Panel Urges Creation

Of Counterterrorism Center

The government should create a counterterrorism center to improve cooperation among intelligence agencies, the chairman of a commission of anti-terrorism experts said yesterday.

The center also is needed to ensure that agencies provide state and local officials with the necessary information to prepare for possible terrorist attacks, said former Virginia governor James Gilmore, who leads the advisory group established by Congress after bomb attacks on U.S. embassies in Kenya and Tanzania in 1998.

"You must get information to where it can do the most good and a simple color-coded warning that says we're in a high level of concern . . . it just isn't enough," he said, referring to the Bush administration's system of terror alerts.

Gilmore, who appeared before a House Armed Services subcommittee, gave a preview of the fourth annual report of the commission's examination of preparations to deal with terrorist attacks. The report is due in December. The commission's first reports warned of the likelihood of devastating attacks, like those of Sept. 11, 2001.

His appearance follows the steady increase of warnings from U.S. officials that more major attacks are likely, especially if the United States invades Iraq. Concerns increased this week with disclosure that intelligence agencies have been picking up fresh signs of a new attack and with the release of an audiotape that analysts believe proves Osama bin Laden is alive.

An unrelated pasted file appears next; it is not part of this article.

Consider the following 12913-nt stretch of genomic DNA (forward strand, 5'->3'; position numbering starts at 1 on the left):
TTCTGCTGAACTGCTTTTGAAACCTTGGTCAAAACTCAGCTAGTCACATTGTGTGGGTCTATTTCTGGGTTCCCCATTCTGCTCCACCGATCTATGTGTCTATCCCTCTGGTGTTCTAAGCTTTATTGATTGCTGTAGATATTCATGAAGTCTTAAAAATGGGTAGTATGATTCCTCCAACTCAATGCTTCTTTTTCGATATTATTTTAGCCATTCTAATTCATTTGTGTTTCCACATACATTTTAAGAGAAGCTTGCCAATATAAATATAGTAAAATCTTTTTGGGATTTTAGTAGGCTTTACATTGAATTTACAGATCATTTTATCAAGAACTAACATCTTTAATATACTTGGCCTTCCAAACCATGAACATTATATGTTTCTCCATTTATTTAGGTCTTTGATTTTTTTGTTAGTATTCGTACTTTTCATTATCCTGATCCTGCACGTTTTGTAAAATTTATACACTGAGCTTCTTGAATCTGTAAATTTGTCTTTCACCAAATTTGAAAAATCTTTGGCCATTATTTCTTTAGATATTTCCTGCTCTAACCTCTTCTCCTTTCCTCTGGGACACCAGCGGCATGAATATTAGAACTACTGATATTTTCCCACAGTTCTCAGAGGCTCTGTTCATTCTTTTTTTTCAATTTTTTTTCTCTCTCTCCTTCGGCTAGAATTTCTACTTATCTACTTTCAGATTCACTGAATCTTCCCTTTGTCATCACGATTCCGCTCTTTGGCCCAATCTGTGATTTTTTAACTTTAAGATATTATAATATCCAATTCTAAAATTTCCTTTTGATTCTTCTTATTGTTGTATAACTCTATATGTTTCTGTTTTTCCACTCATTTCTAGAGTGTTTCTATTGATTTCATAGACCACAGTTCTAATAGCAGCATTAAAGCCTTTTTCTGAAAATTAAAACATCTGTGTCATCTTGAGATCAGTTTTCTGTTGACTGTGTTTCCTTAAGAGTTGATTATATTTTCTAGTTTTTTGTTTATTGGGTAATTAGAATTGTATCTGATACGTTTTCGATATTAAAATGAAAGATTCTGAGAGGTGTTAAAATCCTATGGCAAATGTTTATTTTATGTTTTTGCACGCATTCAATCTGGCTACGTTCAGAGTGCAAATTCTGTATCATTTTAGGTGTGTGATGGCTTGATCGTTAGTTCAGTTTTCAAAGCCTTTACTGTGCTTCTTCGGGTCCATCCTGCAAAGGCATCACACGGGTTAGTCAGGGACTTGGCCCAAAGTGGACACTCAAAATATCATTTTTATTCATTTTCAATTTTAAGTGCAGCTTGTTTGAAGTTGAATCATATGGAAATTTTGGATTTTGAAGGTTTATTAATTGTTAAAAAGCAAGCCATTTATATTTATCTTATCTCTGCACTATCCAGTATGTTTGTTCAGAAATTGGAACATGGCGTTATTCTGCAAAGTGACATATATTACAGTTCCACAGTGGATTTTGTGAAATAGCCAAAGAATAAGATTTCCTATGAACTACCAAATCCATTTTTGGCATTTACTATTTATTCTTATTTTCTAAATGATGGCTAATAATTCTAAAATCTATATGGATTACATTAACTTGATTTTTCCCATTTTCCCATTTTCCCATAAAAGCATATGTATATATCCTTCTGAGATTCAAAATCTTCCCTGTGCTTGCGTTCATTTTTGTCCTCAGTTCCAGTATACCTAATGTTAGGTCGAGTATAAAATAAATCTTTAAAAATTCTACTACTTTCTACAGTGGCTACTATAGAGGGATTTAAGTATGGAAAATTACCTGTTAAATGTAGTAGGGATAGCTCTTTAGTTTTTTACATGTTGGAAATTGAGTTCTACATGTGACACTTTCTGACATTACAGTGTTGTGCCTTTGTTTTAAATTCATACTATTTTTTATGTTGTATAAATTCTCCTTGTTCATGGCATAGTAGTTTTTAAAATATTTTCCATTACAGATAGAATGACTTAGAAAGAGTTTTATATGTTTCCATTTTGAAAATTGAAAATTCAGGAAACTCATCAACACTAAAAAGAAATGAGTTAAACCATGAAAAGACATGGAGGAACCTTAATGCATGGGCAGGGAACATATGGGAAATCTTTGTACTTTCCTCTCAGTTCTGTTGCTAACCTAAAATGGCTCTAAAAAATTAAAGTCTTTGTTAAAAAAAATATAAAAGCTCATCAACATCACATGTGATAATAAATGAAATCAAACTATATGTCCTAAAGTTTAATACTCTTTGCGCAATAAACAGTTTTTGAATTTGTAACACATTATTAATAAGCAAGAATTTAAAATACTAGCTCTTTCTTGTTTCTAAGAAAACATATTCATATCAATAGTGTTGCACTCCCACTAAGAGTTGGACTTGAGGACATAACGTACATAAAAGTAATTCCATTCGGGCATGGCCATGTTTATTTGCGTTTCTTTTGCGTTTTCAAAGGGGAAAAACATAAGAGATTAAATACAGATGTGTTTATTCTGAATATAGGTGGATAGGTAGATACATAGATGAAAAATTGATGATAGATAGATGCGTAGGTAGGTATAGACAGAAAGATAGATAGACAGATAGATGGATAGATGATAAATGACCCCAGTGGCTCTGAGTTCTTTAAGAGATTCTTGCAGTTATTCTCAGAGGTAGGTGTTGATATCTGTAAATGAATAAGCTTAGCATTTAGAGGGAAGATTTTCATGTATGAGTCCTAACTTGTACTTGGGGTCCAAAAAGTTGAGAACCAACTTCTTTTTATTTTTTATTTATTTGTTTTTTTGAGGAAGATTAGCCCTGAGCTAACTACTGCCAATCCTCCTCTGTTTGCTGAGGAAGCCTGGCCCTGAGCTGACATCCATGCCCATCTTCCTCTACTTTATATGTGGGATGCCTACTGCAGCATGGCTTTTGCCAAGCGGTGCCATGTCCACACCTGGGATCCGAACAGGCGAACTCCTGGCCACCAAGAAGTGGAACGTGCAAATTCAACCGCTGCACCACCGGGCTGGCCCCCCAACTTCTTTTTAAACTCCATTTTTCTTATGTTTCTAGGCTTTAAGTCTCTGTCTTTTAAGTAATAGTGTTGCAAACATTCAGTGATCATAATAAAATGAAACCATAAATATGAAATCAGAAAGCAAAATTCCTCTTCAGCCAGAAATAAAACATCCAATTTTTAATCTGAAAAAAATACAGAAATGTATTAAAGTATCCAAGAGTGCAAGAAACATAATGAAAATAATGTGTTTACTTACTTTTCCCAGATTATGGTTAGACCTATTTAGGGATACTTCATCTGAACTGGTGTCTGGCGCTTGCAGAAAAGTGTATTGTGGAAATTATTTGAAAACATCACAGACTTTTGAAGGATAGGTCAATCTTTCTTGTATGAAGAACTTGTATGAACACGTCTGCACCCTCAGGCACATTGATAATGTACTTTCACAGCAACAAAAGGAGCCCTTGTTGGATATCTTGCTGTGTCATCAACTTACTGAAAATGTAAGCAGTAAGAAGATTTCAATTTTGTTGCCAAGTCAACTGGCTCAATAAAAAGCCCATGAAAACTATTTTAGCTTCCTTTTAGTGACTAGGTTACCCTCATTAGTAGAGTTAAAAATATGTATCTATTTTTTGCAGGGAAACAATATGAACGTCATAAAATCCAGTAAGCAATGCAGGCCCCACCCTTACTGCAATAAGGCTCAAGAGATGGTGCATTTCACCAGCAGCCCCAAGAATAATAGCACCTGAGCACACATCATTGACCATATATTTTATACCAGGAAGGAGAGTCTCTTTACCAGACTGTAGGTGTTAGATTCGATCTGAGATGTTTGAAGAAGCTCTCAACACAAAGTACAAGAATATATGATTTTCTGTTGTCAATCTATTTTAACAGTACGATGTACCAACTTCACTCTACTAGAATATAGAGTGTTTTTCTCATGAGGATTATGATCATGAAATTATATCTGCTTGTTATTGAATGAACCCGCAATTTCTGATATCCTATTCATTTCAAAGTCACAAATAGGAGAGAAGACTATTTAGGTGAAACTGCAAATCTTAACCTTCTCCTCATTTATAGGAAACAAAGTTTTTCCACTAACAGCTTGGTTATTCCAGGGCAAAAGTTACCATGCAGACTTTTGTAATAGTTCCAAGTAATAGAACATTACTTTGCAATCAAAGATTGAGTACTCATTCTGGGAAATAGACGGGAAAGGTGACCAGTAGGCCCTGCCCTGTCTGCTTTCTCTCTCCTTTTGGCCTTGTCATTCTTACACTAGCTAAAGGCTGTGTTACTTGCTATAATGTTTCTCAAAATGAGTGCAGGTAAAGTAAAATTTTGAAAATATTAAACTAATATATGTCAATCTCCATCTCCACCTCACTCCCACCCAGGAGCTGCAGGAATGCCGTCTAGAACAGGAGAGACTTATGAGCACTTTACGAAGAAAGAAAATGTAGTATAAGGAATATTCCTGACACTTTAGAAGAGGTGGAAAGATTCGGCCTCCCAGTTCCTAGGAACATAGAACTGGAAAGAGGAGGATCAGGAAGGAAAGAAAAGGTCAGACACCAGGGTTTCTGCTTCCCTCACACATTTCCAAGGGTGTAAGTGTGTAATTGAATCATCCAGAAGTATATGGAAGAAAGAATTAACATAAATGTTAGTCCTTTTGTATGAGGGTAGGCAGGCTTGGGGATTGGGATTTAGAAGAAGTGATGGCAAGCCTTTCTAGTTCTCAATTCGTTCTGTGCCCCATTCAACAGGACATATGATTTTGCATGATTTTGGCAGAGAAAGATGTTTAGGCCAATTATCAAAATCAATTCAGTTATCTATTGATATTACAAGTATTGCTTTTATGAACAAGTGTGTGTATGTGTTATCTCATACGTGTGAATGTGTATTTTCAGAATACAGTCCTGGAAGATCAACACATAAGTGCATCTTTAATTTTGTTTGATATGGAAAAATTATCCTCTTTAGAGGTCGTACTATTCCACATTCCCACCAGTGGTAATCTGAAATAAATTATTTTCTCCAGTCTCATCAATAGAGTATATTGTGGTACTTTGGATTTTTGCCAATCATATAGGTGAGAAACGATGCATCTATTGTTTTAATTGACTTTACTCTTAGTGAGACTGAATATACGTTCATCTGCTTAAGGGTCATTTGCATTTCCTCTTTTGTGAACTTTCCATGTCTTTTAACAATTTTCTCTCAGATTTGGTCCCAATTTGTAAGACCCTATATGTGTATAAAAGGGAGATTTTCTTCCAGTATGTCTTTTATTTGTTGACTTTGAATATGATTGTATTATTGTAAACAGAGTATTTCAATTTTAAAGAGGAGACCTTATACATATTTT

Hill Report Criticizes EPA

On Watchdog Autonomy

An Environmental Protection Agency watchdog lacks the autonomy needed to do his job and the EPA should consider restoring some of his independence, a congressional report released Wednesday said.

EPA Administrator Christine Todd Whitman put the ombudsman's office under the supervision of the department's inspector general in April.

The ombudsman at the time, Robert Martin, resigned, saying Whitman was retaliating against him for challenging EPA decisions and his office was being stripped of its authority.

The report by the General Accounting Office, the auditing arm of Congress, reiterates those concerns.

Senate Approves Aid

Increase for Afghanistan

The Senate passed legislation calling for more reconstruction aid for Afghanistan and urging President Bush to push to expand the mandate of international security troops now restricted to Kabul.

The House still must act on the bill to send it to Bush as Congress works to complete a lame-duck session.

The Senate passed by a voice vote the measure that calls for $2.3 billion over four years in reconstruction funds for the war-ravaged country.

Legislation that would actually provide reconstruction funds stalled in this session along with most of the rest of the federal budget. Congress is not expected to pass a new foreign aid spending bill until next year.

-- Compiled from reports by the Associated Press